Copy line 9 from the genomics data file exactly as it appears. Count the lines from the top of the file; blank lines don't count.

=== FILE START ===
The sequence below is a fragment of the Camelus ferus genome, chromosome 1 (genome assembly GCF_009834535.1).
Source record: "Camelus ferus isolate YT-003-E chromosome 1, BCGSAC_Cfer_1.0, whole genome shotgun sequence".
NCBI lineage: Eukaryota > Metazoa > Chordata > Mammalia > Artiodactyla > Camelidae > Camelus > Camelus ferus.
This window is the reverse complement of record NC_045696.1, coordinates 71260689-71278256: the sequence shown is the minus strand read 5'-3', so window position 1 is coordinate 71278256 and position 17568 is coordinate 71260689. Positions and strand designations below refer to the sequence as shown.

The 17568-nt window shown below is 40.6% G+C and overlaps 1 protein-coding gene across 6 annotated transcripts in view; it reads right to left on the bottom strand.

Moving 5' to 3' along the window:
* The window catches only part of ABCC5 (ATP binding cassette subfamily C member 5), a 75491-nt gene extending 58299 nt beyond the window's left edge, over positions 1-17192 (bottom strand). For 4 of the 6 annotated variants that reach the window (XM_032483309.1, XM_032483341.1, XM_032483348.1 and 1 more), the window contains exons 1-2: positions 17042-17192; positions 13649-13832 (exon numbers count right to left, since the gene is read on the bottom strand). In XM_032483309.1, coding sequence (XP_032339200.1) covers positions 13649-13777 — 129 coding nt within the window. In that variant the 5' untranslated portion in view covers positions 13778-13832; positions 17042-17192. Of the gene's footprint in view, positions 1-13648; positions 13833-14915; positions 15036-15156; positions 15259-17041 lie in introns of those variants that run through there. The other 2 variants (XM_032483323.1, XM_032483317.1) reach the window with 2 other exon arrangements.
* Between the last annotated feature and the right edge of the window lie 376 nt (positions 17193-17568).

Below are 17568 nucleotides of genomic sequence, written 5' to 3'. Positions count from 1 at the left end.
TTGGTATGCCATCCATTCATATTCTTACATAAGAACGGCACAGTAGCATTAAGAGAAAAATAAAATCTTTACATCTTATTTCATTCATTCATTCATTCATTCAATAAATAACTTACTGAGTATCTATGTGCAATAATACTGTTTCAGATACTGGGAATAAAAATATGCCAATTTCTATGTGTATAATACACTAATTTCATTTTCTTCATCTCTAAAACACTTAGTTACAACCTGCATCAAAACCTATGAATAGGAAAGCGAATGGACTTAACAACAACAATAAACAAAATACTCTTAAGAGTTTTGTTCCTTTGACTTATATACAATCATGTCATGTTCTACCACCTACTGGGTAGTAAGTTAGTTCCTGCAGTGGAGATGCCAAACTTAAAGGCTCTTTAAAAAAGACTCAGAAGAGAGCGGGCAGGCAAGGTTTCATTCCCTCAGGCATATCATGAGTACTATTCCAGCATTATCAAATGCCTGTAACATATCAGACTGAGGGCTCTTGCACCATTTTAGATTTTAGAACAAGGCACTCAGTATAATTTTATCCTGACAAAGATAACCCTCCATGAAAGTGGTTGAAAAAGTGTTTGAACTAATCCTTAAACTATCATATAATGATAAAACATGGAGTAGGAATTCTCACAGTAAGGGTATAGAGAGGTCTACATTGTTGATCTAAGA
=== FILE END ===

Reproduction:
Below are 17568 nucleotides of genomic sequence, written 5' to 3'. Positions count from 1 at the left end.